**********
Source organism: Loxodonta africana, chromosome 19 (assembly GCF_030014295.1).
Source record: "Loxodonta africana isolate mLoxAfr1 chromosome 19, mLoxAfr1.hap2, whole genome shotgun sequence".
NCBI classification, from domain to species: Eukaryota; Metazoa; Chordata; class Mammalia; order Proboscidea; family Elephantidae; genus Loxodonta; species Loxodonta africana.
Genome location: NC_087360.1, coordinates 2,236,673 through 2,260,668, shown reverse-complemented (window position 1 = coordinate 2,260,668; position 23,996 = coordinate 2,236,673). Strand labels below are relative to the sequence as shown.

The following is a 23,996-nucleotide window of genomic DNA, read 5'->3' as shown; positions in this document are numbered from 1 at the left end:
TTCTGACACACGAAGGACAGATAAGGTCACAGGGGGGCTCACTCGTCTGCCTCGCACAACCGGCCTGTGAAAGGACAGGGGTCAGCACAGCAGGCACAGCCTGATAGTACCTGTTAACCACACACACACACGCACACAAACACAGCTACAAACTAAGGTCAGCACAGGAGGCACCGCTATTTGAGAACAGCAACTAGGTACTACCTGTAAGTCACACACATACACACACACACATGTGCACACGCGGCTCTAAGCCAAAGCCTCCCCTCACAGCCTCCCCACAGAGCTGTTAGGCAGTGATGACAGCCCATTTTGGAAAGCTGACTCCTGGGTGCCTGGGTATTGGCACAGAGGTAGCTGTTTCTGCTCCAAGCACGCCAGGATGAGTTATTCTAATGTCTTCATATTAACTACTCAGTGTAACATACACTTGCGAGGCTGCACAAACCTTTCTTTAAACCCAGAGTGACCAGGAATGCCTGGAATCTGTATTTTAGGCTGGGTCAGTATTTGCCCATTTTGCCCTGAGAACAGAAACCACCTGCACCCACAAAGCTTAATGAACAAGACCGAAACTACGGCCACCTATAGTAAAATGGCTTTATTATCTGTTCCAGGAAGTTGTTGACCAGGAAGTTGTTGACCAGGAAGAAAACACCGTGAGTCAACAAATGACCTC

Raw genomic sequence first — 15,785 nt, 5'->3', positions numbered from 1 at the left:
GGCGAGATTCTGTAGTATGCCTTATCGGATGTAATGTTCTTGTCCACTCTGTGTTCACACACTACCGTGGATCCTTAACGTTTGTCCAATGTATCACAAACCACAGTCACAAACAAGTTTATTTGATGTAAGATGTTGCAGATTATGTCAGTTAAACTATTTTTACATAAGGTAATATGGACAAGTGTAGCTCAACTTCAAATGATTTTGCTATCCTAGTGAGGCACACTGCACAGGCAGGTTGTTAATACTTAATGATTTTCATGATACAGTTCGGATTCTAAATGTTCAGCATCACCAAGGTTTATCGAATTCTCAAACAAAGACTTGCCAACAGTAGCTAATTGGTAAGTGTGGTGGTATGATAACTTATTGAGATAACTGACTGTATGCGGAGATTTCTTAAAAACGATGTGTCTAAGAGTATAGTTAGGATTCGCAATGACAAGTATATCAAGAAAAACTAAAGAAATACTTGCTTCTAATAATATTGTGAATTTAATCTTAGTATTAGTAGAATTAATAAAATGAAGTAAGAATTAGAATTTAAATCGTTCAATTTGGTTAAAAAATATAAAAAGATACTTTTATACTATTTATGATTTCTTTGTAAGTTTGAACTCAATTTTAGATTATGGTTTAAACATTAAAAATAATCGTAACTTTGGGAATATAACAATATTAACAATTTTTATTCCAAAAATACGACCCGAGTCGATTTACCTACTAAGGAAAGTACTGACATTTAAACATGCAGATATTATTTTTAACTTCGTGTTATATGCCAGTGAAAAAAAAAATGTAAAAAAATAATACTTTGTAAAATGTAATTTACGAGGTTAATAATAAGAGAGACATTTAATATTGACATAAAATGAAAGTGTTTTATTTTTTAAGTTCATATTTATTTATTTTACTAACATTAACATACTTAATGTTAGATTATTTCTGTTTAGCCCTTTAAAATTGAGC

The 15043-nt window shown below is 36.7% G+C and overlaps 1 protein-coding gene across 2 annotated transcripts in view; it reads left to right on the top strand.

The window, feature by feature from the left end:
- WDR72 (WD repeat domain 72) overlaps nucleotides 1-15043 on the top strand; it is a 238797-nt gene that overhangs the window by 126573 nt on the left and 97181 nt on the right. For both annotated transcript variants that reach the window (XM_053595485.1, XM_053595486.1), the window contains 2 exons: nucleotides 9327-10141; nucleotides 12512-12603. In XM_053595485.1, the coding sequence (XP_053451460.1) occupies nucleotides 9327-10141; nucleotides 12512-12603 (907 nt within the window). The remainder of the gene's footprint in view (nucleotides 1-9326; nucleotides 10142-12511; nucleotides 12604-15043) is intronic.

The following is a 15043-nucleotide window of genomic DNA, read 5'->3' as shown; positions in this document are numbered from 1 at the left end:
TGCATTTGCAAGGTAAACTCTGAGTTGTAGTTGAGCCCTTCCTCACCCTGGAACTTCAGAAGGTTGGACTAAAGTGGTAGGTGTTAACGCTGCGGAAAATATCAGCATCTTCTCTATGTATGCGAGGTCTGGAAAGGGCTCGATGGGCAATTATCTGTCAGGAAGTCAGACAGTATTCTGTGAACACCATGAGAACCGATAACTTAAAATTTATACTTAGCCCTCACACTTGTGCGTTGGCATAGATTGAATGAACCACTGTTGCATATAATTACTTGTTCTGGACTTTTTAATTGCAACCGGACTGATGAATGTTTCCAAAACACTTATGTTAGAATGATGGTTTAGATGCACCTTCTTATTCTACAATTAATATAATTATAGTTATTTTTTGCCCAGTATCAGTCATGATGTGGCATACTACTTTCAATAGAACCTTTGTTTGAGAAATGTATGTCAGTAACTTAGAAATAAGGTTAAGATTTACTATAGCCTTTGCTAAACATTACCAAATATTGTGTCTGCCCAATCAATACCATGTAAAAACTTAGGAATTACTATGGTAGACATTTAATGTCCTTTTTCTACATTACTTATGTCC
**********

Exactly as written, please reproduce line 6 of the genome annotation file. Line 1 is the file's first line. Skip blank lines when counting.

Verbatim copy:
TTCTGACACACGAAGGACAGATAAGGTCACAGGGGGGCTCACTCGTCTGCCTCGCACAACCGGCCTGTGAAAGGACAGGGGTCAGCACAGCAGGCACAGCCTGATAGTACCTGTTAACCACACACACACACGCACACAAACACAGCTACAAACTAAGGTCAGCACAGGAGGCACCGCTATTTGAGAACAGCAACTAGGTACTACCTGTAAGTCACACACATACACACACACACATGTGCACACGCGGCTCTAAGCCAAAGCCTCCCCTCACAGCCTCCCCACAGAGCTGTTAGGCAGTGATGACAGCCCATTTTGGAAAGCTGACTCCTGGGTGCCTGGGTATTGGCACAGAGGTAGCTGTTTCTGCTCCAAGCACGCCAGGATGAGTTATTCTAATGTCTTCATATTAACTACTCAGTGTAACATACACTTGCGAGGCTGCACAAACCTTTCTTTAAACCCAGAGTGACCAGGAATGCCTGGAATCTGTATTTTAGGCTGGGTCAGTATTTGCCCATTTTGCCCTGAGAACAGAAACCACCTGCACCCACAAAGCTTAATGAACAAGACCGAAACTACGGCCACCTATAGTAAAATGGCTTTATTATCTGTTCCAGGAAGTTGTTGACCAGGAAGTTGTTGACCAGGAAGAAAACACCGTGAGTCAACAAATGACCTC